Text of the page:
As the Obama administration prepares a second push to get a comprehensive immigration bill through Congress, conservative opponents of the Gang of Eight legislation are digging in for a fight. They’ll have their work cut out for them.
Backing the push for comprehensive reform is an array of deep-pocketed special interests from an ostensibly diverse range of ideological perspectives, including the Chamber of Commerce, Rupert Murdoch, the Koch brothers, Mark Zuckerberg, Michael Bloomberg, George Soros, the AFL-CIO, the National Council of La Raza, and others. Zuckerberg alone has said he plans to spend $50 million, raised from donors in the technology industry, on ads supporting a comprehensive immigration bill.
“There’s virtually nobody organized against comprehensive immigration reform,” Representative John Yarmuth (D., Ky.) told NBC News earlier this month, sounding a note of optimism. “There is no money on the other side of the issue. There is nobody out there ready to spend $100 million against this.”
For the most part, conservatives skeptical of the sweeping immigration overhaul championed by the Gang of Eight shrug in the face of such a well-financed campaign. “We will never be able to compete with the money, but that’s a tale as old as time,” says a senior conservative aide opposed to the Gang of Eight bill. They would just like to see a more honest assessment of the factors motivating support for a comprehensive bill.
Big Labor, particularly the AFL-CIO and their pro-union allies in the Democratic party, is also a relatively recent convert to the cause of comprehensive immigration reform. According to the Congressional Budget Office (CBO) assessment of the Gang of Eight legislation, the bill’s provisions would create an “influx” of low-skilled, low-wage workers over the next decade, and, as a result, “the unemployment rate would be slightly higher than it otherwise would be and average wages would be slightly lower.”
A number of Democratic senators cited these very concerns in opposition to the comprehensive-immigration-reform bill backed by President George W. Bush in 2007, which was also opposed by the AFL-CIO. The bill, which called for an expansion of the guest-worker program, would “exert downward pressure on wages at a time when we are already losing our middle class,” Senator Barbara Boxer (D., Calif.) warned at the time. Years later, Boxer would praise the Gang of Eight bill, which included an expanded guest-worker program. This one, co-designed by the AFL-CIO and the Chamber of Commerce, she said would “increase wages for workers.”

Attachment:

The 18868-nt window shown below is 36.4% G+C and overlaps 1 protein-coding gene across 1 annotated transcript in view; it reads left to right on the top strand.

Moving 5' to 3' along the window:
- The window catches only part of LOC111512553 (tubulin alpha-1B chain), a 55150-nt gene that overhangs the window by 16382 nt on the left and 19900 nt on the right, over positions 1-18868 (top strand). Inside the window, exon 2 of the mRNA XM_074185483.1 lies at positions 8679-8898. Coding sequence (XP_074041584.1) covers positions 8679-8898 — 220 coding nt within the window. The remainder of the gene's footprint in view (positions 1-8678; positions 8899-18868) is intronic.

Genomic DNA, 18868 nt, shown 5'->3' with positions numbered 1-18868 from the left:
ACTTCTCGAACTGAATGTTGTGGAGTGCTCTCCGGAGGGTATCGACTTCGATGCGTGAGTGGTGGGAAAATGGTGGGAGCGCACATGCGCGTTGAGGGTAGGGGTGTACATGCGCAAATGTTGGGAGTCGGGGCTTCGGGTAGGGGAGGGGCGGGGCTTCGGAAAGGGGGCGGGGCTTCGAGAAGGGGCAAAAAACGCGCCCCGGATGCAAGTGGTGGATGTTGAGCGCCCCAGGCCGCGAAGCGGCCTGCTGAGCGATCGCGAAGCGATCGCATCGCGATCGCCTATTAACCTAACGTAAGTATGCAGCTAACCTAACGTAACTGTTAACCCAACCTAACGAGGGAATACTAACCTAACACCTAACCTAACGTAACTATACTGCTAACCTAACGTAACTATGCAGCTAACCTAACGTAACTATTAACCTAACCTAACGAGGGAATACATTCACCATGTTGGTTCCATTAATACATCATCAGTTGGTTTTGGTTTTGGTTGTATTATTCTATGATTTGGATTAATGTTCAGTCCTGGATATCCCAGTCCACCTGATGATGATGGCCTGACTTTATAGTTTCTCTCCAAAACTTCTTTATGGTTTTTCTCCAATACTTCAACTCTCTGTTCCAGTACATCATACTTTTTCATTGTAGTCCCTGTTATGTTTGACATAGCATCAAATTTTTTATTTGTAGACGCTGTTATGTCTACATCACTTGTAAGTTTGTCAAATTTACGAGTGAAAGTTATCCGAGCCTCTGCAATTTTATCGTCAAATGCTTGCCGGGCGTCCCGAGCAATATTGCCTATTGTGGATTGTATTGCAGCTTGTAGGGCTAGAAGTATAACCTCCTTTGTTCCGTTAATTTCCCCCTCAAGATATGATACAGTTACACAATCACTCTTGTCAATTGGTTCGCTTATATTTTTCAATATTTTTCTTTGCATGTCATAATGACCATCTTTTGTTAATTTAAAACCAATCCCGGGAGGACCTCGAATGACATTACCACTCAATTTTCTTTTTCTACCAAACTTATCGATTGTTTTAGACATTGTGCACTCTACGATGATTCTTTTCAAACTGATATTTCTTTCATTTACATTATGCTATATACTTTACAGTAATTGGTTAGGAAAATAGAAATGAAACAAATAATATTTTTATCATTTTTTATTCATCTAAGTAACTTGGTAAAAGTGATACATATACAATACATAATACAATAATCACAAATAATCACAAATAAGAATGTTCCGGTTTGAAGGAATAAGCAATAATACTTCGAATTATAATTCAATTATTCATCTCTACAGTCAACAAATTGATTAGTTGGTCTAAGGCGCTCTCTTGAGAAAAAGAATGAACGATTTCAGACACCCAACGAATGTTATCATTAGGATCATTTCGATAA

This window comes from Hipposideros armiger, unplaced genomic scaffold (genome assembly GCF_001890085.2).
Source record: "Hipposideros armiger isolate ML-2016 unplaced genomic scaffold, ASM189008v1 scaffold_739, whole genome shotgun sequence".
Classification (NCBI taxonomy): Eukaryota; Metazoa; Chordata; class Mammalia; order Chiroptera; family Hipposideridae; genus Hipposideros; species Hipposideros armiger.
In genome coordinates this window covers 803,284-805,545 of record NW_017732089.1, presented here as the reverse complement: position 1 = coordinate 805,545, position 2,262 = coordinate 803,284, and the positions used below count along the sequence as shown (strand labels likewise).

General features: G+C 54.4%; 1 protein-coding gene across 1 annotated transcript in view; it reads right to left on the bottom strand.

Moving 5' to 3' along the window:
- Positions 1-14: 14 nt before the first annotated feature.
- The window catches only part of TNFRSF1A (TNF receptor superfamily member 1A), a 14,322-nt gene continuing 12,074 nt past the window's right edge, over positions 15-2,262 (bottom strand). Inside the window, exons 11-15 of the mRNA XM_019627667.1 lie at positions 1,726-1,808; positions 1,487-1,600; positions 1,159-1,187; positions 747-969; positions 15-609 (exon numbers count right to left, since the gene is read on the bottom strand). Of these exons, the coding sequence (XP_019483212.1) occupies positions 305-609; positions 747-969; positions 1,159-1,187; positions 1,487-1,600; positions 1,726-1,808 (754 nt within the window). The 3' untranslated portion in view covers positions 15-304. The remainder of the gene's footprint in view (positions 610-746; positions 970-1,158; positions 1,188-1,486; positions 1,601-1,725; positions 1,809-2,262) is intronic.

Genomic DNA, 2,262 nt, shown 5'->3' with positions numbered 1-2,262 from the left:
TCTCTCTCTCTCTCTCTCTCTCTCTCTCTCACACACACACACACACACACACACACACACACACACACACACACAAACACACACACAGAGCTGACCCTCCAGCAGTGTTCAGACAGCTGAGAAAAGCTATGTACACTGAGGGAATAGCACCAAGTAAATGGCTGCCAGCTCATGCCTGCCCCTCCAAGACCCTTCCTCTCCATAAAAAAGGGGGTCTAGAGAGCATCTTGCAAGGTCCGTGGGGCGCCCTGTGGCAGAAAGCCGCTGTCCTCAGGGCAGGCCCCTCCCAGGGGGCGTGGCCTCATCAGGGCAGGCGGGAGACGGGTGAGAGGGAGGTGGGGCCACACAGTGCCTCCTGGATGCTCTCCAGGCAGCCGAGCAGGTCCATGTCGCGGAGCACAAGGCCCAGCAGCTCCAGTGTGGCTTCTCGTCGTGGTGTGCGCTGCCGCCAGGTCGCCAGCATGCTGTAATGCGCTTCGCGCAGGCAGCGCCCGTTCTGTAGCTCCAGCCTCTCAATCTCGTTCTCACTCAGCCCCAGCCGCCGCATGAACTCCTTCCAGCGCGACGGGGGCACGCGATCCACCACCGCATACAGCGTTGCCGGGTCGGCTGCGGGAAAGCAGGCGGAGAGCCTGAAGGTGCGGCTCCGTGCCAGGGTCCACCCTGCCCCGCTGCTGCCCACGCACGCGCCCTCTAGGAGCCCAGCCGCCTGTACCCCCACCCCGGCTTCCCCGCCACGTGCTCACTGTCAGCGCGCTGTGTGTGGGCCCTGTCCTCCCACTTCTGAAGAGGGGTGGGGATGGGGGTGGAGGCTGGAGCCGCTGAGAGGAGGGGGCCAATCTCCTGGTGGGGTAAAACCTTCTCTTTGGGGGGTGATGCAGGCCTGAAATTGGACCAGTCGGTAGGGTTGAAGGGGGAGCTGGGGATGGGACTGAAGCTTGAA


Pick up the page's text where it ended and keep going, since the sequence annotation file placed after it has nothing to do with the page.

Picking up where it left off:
Conservatives suspect that Big Labor’s support for the Gang of Eight bill might have something to do with the fact that union membership has fallen steadily since 2007, to just 11.3 percent of the workforce as of 2012. Millions of new workers mean millions of potential dues-paying union members, even if the wages of existing members will be slightly lower as a result.
This means that, ironically enough, on this issue Big Labor’s interests are now aligned with those of Big Business, which has always salivated at the prospect of bringing in more cheap labor — whether via amnesty for illegal immigrants or expanded guest-worker programs.
The rise of Silicon Valley and the technology industry as a political and financial powerhouse is another relatively recent phenomenon. The industry has a clear interest in the Gang of Eight’s expansion of the H-1B visa program for immigrants employed in high-tech jobs, although Zuckerberg insists that industry donors are motivated by “humanitarian reasons.” Critics note that some American companies lobbying for comprehensive immigration reform have actually shed jobs in recent years.
Meanwhile, the media’s reporting on the immigration debate has tended to equate support for “immigration reform” with support for giving illegal immigrants a pathway to citizenship, while opponents of the Gang of Eight bill “oppose reform.” There has been very little, if any, effort to promote a national debate about the merits of the non-citizenship-related provisions of the legislation, or to discuss the motivations of its biggest political and financial supporters.
Some conservatives are skeptical of any effort to reform the immigration system because they do not trust the Obama administration to adequately implement the border-security and enforcement measures they consider essential to any bill. Backers such as the Chamber of Commerce, Mark Zuckerberg, and the AFL-CIO would almost certainly get what they want regardless of whether the administration decided to enforce those aspects of the law. The people who would be worst affected — border-security and immigration-enforcement officers — happen to be among the Gang of Eight’s staunchest opponents.
— Andrew Stiles is a political reporter for National Review Online.